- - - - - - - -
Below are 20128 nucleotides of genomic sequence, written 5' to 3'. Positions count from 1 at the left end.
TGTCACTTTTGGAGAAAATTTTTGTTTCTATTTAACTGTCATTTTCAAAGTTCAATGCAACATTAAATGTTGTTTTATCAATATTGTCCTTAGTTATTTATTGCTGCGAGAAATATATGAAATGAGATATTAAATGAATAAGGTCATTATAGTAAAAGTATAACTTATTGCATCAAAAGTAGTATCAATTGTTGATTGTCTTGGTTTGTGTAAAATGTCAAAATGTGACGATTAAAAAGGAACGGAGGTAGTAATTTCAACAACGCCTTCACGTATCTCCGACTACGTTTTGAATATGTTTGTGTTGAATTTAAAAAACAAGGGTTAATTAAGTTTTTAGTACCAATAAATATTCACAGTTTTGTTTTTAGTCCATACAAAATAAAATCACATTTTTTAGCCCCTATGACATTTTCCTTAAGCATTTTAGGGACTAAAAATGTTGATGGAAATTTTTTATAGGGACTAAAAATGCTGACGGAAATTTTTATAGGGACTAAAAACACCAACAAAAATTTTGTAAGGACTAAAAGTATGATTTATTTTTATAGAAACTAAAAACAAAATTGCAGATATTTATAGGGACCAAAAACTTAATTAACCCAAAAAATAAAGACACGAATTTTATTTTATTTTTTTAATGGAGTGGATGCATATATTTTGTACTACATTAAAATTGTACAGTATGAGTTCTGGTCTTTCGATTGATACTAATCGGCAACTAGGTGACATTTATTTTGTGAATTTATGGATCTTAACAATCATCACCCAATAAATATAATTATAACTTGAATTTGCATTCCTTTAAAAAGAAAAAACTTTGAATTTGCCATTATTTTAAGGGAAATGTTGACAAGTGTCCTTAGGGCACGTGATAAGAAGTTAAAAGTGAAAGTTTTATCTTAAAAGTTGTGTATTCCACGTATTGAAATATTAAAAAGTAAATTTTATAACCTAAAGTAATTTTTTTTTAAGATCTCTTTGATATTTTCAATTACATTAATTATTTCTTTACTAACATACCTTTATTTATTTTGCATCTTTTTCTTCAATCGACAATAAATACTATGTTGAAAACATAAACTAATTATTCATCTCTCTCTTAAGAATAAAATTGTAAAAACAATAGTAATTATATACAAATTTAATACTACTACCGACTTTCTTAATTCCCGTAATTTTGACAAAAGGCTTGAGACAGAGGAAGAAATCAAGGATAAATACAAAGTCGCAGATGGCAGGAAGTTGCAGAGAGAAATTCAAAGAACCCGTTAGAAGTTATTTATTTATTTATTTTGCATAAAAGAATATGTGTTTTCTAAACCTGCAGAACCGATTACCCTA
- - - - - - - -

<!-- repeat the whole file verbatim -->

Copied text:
Below are 20128 nucleotides of genomic sequence, written 5' to 3'. Positions count from 1 at the left end.
TGTCACTTTTGGAGAAAATTTTTGTTTCTATTTAACTGTCATTTTCAAAGTTCAATGCAACATTAAATGTTGTTTTATCAATATTGTCCTTAGTTATTTATTGCTGCGAGAAATATATGAAATGAGATATTAAATGAATAAGGTCATTATAGTAAAAGTATAACTTATTGCATCAAAAGTAGTATCAATTGTTGATTGTCTTGGTTTGTGTAAAATGTCAAAATGTGACGATTAAAAAGGAACGGAGGTAGTAATTTCAACAACGCCTTCACGTATCTCCGACTACGTTTTGAATATGTTTGTGTTGAATTTAAAAAACAAGGGTTAATTAAGTTTTTAGTACCAATAAATATTCACAGTTTTGTTTTTAGTCCATACAAAATAAAATCACATTTTTTAGCCCCTATGACATTTTCCTTAAGCATTTTAGGGACTAAAAATGTTGATGGAAATTTTTTATAGGGACTAAAAATGCTGACGGAAATTTTTATAGGGACTAAAAACACCAACAAAAATTTTGTAAGGACTAAAAGTATGATTTATTTTTATAGAAACTAAAAACAAAATTGCAGATATTTATAGGGACCAAAAACTTAATTAACCCAAAAAATAAAGACACGAATTTTATTTTATTTTTTTAATGGAGTGGATGCATATATTTTGTACTACATTAAAATTGTACAGTATGAGTTCTGGTCTTTCGATTGATACTAATCGGCAACTAGGTGACATTTATTTTGTGAATTTATGGATCTTAACAATCATCACCCAATAAATATAATTATAACTTGAATTTGCATTCCTTTAAAAAGAAAAAACTTTGAATTTGCCATTATTTTAAGGGAAATGTTGACAAGTGTCCTTAGGGCACGTGATAAGAAGTTAAAAGTGAAAGTTTTATCTTAAAAGTTGTGTATTCCACGTATTGAAATATTAAAAAGTAAATTTTATAACCTAAAGTAATTTTTTTTTAAGATCTCTTTGATATTTTCAATTACATTAATTATTTCTTTACTAACATACCTTTATTTATTTTGCATCTTTTTCTTCAATCGACAATAAATACTATGTTGAAAACATAAACTAATTATTCATCTCTCTCTTAAGAATAAAATTGTAAAAACAATAGTAATTATATACAAATTTAATACTACTACCGACTTTCTTAATTCCCGTAATTTTGACAAAAGGCTTGAGACAGAGGAAGAAATCAAGGATAAATACAAAGTCGCAGATGGCAGGAAGTTGCAGAGAGAAATTCAAAGAACCCGTTAGAAGTTATTTATTTATTTATTTTGCATAAAAGAATATGTGTTTTCTAAACCTGCAGAACCGATTACCCTA